This is a guest post by Carrie McLean, of

A recent survey conducted by Kelton Research and sponsored by eHealthInsurance suggests that a substantial share of this year’s college grads could soon be on their own for health insurance. Though the 2010 health care reform law allows parents to keep adult children enrolled on their health plans until age 26, nearly four in ten parents surveyed (38%) said they did not intend to do so.

This may leave many of today’s college grads in the lurch. The survey, covering 500 current students and recent grads, as well as 500 parents, showed that today’s students are probably expecting a bit more help from Mom and Dad.

Nearly two thirds (63%) of current students think it’s only fair for their parents to help them cover health insurance costs for a year or more.

Student concerns over post-graduation insurance coverage are compounded by the fact that while the job market may be improving, it’s still no cake walk. Though they might be better off than last year’s grads, finding a job with benefits like employer-sponsored health insurance may prove a challenge.

If you’re the parent of a college student and want to encourage him or her to take some health insurance initiative this year, pass on the following tips:

Know your other non-parent options

2011 college grads may be able to choose from among the following coverage options:

  • Employer-based health insurance – If you’re lucky, you’ll find a job right out of college with employer-based health coverage.
  • Individually-purchased health insurance – If you’re young and relatively healthy, individual health insurance coverage can be an affordable option.
  • Short-term health insurance – Consider short-term coverage if you expect to have employer-based health insurance within six months and only want basic protection for emergencies.
  • Government high-risk pools – This may be an option if you’re declined for coverage on your own due to a pre-existing medical condition.

Take advantage of health care reform

Several key components of health care reform can help after graduation from college when they purchase new individual health insurance policies on their own:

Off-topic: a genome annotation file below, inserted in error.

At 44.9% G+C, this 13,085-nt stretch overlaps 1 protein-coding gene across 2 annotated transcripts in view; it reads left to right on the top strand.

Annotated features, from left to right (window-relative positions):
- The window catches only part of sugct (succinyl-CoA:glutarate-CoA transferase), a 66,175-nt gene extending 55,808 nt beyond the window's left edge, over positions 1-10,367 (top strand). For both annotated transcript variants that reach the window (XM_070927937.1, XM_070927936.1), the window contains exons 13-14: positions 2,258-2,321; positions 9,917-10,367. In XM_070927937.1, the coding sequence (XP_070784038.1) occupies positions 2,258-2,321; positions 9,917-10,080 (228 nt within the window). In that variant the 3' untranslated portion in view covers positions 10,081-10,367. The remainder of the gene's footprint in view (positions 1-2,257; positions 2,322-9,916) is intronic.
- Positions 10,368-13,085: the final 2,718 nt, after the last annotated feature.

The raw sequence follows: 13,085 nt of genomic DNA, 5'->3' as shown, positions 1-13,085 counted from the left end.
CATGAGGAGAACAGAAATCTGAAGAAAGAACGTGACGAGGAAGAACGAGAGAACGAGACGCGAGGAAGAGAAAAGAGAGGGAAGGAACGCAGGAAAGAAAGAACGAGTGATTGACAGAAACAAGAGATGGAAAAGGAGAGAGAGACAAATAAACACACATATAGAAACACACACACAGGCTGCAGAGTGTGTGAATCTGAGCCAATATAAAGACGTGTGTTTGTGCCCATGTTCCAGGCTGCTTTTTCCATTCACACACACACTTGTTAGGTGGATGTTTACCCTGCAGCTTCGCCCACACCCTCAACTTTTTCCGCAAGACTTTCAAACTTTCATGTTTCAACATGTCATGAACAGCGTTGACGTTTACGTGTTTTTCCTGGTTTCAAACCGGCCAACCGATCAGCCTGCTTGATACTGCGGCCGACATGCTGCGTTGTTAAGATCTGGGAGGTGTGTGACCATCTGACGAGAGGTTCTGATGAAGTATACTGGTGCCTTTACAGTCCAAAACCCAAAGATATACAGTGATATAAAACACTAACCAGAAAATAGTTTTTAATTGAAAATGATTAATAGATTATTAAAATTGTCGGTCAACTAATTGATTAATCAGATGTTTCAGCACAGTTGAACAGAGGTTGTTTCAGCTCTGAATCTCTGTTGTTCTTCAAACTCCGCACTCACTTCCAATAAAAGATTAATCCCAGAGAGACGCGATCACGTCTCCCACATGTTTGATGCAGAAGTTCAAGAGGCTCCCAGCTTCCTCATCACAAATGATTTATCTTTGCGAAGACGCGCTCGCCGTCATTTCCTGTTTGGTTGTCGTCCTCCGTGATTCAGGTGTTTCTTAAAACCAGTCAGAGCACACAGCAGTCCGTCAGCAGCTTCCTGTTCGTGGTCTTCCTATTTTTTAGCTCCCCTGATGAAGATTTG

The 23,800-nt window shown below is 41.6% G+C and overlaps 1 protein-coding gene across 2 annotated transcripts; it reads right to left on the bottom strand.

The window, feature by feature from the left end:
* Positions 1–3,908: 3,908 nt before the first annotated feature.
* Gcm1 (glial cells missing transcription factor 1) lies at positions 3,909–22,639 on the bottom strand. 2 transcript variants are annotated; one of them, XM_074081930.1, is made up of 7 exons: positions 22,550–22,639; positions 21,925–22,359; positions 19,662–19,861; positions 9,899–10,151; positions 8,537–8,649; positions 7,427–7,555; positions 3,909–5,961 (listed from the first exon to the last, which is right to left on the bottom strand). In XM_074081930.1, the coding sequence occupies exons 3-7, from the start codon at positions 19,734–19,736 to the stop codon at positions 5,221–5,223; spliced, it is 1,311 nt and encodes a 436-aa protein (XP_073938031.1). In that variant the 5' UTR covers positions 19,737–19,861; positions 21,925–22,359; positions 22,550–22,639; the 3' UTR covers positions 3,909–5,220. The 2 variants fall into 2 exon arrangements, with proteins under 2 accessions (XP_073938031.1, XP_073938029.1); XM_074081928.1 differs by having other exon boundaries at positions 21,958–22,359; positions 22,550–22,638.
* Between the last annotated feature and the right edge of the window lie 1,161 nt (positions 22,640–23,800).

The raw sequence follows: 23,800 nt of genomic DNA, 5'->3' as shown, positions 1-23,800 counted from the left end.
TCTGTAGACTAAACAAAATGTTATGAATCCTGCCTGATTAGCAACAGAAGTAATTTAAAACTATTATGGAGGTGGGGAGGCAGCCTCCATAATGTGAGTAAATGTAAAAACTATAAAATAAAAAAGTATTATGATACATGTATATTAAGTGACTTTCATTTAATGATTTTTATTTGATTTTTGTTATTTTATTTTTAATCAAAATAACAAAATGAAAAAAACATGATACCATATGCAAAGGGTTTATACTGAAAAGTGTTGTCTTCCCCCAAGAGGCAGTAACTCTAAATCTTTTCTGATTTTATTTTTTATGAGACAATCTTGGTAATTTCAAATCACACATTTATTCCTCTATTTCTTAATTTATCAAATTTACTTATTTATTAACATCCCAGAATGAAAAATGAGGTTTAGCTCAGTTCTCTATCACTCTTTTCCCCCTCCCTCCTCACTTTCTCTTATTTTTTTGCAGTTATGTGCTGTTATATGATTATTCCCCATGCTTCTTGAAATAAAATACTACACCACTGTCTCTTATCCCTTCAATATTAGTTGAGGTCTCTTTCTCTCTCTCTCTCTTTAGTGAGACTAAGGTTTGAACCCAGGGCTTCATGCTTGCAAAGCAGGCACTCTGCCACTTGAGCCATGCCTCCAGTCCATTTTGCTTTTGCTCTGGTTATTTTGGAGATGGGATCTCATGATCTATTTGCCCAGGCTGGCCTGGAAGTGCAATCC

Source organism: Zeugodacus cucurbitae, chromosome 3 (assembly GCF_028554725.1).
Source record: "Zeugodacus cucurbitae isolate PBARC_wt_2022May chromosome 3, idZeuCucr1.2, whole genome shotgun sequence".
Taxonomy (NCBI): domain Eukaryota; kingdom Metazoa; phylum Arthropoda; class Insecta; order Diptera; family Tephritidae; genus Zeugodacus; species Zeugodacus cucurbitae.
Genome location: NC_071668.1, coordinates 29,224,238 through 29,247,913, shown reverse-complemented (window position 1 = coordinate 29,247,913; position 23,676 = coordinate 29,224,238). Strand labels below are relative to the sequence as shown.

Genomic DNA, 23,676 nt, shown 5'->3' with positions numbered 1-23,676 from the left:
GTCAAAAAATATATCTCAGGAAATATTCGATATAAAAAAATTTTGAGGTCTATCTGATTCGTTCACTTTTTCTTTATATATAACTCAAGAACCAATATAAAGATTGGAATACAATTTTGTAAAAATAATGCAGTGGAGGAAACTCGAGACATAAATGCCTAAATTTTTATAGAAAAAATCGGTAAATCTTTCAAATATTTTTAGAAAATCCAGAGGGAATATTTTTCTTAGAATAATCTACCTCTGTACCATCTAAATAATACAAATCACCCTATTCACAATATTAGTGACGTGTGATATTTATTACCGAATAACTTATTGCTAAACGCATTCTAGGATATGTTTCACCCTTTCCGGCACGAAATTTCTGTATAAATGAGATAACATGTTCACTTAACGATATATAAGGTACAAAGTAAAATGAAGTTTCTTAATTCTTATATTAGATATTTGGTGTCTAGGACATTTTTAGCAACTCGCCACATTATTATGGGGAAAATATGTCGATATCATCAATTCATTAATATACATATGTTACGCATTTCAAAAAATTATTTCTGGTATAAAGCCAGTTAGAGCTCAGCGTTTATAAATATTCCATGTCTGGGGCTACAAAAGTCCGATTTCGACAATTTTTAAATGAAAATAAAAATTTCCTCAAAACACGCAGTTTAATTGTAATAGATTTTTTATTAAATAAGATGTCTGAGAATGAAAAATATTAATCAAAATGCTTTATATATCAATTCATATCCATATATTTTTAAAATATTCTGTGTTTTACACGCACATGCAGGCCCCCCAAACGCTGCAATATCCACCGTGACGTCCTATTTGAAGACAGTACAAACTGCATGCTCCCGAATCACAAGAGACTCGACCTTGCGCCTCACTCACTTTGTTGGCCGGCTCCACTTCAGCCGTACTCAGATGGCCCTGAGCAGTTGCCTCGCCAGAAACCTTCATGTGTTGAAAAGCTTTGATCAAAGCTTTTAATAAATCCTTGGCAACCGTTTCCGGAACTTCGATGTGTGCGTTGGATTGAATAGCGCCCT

• Lifetime dollar limits on coverage have been done away with for most medical services
  • Most new individual and family plans provide up-front coverage for certain preventive care services – that means at no cost to you, even if your deductible isn’t met
  • High risk pools have been established for people with pre-existing medical conditions who may not qualify for coverage on their own

Don’t expect a free ride

In case you weren’t taking notes, there was no “universal coverage” or “free” health insurance option included in the health care reform law. You’re not automatically covered. In fact, starting in 2014, you’ll most likely be required to purchase a health insurance plan on your own if you don’t already have one. There’s no time like the present, so get covered now.

Understand that the cost of a plan is about more than just monthly premiums

When reviewing quotes from different plans, keep in mind that the real-life cost of any health insurance plan is about more than the premiums you pay each month to maintain coverage. Pay special attention to the annual deductible you’ll be required to meet before your coverage really kicks in, plus co-payments and coinsurance. Coinsurance is when you pay a percentage of the bill and the insurer picks up the rest. Some people don’t realize it, but in many cases you’ll still have to pay coinsurance even after your deductible is met.

Learn more about If you need a health insurance, they offer a free quote that is very easy to get.

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Comments | 1 Response

  1. says

    Despite how you feel about the current political situation, there’s one thing that I think we can all agree on as a result of the recent healthcare legislation: more kids will be more dependent on their parents even longer. I’m 24, and have lived on my own for several years now, and as such the amount of young people I meet who either still live at home or receive financial support from their parents at age 24, 25, 26, and older astounds me. I received no help from my parents, and am thrilled I never did, because it forced me to become more assertive, sell myself better, and figure out ways to get the things I want out of life. I know every situation is different, and I’m not saying that receiving help when needed is bad at all, I’m just saying that a helping hand can quickly become a crutch.

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